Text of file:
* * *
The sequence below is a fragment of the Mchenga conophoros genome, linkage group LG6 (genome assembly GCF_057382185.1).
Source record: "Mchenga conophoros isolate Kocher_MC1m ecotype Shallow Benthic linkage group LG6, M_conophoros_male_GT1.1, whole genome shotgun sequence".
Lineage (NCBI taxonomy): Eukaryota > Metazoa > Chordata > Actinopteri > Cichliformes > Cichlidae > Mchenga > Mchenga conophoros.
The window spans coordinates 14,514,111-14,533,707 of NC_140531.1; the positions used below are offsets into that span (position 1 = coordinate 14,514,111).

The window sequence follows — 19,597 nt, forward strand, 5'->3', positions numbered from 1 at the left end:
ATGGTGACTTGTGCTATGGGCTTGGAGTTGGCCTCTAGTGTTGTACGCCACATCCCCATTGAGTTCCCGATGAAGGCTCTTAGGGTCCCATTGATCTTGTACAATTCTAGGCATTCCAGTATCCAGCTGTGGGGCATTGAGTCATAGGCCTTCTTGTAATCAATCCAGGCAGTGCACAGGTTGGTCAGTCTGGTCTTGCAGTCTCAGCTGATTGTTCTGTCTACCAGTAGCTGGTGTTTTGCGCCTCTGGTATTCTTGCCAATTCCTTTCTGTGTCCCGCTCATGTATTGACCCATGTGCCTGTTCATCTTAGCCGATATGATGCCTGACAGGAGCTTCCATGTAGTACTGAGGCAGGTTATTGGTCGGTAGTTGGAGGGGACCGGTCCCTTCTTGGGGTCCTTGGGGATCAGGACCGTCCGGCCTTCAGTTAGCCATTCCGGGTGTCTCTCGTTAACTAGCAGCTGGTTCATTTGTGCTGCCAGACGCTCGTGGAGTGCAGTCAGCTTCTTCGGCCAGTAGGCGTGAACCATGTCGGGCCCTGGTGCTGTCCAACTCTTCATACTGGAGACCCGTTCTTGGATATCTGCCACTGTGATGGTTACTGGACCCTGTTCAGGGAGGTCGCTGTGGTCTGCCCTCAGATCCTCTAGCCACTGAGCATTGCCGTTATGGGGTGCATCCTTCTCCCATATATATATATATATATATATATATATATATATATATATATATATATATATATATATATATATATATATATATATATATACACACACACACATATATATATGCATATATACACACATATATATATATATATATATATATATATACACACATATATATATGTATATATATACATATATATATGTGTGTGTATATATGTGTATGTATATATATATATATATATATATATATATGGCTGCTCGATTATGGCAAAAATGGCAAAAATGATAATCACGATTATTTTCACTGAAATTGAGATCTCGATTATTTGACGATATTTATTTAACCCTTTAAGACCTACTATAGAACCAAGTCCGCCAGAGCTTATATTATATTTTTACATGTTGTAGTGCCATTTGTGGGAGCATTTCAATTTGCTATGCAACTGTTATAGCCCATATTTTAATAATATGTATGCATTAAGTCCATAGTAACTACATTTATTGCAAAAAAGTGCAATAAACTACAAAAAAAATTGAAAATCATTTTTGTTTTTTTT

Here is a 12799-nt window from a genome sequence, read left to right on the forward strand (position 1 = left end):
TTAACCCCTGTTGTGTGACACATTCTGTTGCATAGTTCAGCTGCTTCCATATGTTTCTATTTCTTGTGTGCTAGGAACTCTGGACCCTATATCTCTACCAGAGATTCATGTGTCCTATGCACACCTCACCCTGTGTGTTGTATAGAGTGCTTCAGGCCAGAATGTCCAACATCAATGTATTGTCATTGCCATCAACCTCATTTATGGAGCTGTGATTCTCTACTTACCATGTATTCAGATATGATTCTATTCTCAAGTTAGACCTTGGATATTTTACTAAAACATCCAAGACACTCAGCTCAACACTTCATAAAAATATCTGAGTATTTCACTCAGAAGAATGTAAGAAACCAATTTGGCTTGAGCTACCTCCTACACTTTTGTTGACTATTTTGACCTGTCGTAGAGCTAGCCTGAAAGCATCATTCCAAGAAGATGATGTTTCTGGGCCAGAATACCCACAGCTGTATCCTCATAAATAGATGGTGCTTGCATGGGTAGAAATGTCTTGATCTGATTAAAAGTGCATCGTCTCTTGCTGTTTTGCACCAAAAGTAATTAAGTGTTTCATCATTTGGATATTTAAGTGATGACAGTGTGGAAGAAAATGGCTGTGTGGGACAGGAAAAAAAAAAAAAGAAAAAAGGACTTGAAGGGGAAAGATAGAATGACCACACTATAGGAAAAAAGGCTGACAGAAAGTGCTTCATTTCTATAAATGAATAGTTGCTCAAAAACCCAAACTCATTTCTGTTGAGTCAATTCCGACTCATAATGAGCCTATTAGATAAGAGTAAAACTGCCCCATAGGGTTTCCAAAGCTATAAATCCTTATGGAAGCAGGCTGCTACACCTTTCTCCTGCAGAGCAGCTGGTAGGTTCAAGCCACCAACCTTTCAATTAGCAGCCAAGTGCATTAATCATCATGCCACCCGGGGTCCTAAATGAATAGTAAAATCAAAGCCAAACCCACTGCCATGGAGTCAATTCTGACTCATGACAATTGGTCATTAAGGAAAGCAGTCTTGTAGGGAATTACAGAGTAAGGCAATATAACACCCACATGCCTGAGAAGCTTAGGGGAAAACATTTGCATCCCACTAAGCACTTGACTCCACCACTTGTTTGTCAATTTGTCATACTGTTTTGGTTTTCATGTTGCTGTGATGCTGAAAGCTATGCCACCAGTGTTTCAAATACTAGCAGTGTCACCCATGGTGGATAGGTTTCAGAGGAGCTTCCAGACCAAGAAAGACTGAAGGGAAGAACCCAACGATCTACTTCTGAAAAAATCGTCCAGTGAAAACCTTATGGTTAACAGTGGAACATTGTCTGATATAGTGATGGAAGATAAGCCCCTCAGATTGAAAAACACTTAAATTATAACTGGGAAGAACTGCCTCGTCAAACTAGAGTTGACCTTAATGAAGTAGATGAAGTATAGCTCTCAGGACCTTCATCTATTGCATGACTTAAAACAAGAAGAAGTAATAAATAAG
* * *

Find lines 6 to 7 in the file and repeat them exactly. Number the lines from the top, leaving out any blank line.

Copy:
ATGGTGACTTGTGCTATGGGCTTGGAGTTGGCCTCTAGTGTTGTACGCCACATCCCCATTGAGTTCCCGATGAAGGCTCTTAGGGTCCCATTGATCTTGTACAATTCTAGGCATTCCAGTATCCAGCTGTGGGGCATTGAGTCATAGGCCTTCTTGTAATCAATCCAGGCAGTGCACAGGTTGGTCAGTCTGGTCTTGCAGTCTCAGCTGATTGTTCTGTCTACCAGTAGCTGGTGTTTTGCGCCTCTGGTATTCTTGCCAATTCCTTTCTGTGTCCCGCTCATGTATTGACCCATGTGCCTGTTCATCTTAGCCGATATGATGCCTGACAGGAGCTTCCATGTAGTACTGAGGCAGGTTATTGGTCGGTAGTTGGAGGGGACCGGTCCCTTCTTGGGGTCCTTGGGGATCAGGACCGTCCGGCCTTCAGTTAGCCATTCCGGGTGTCTCTCGTTAACTAGCAGCTGGTTCATTTGTGCTGCCAGACGCTCGTGGAGTGCAGTCAGCTTCTTCGGCCAGTAGGCGTGAACCATGTCGGGCCCTGGTGCTGTCCAACTCTTCATACTGGAGACCCGTTCTTGGATATCTGCCACTGTGATGGTTACTGGACCCTGTTCAGGGAGGTCGCTGTGGTCTGCCCTCAGATCCTCTAGCCACTGAGCATTGCCGTTATGGGGTGCATCCTTCTCCCATATATATATATATATATATATATATATATATATATATATATATATATATATATATATATATATATATATATATATATATACACACACACACATATATATATGCATATATACACACATATATATATATATATATATATATATATACACACATATATATATGTATATATATACATATATATATGTGTGTGTATATATGTGTATGTATATATATATATATATATATATATATATGGCTGCTCGATTATGGCAAAAATGGCAAAAATGATAATCACGATTATTTTCACTGAAATTGAGATCTCGATTATTTGACGATATTTATTTAACCCTTTAAGACCTACTATAGAACCAAGTCCGCCAGAGCTTATATTATATTTTTACATGTTGTAGTGCCATTTGTGGGAGCATTTCAATTTGCTATGCAACTGTTATAGCCCATATTTTAATAATATGTATGCATTAAGTCCATAGTAACTACATTTATTGCAAAAAAGTGCAATAAACTACAAAAAAAATTGAAAATCATTTTTGTTTTTTTT

Here is a 12799-nt window from a genome sequence, read left to right on the forward strand (position 1 = left end):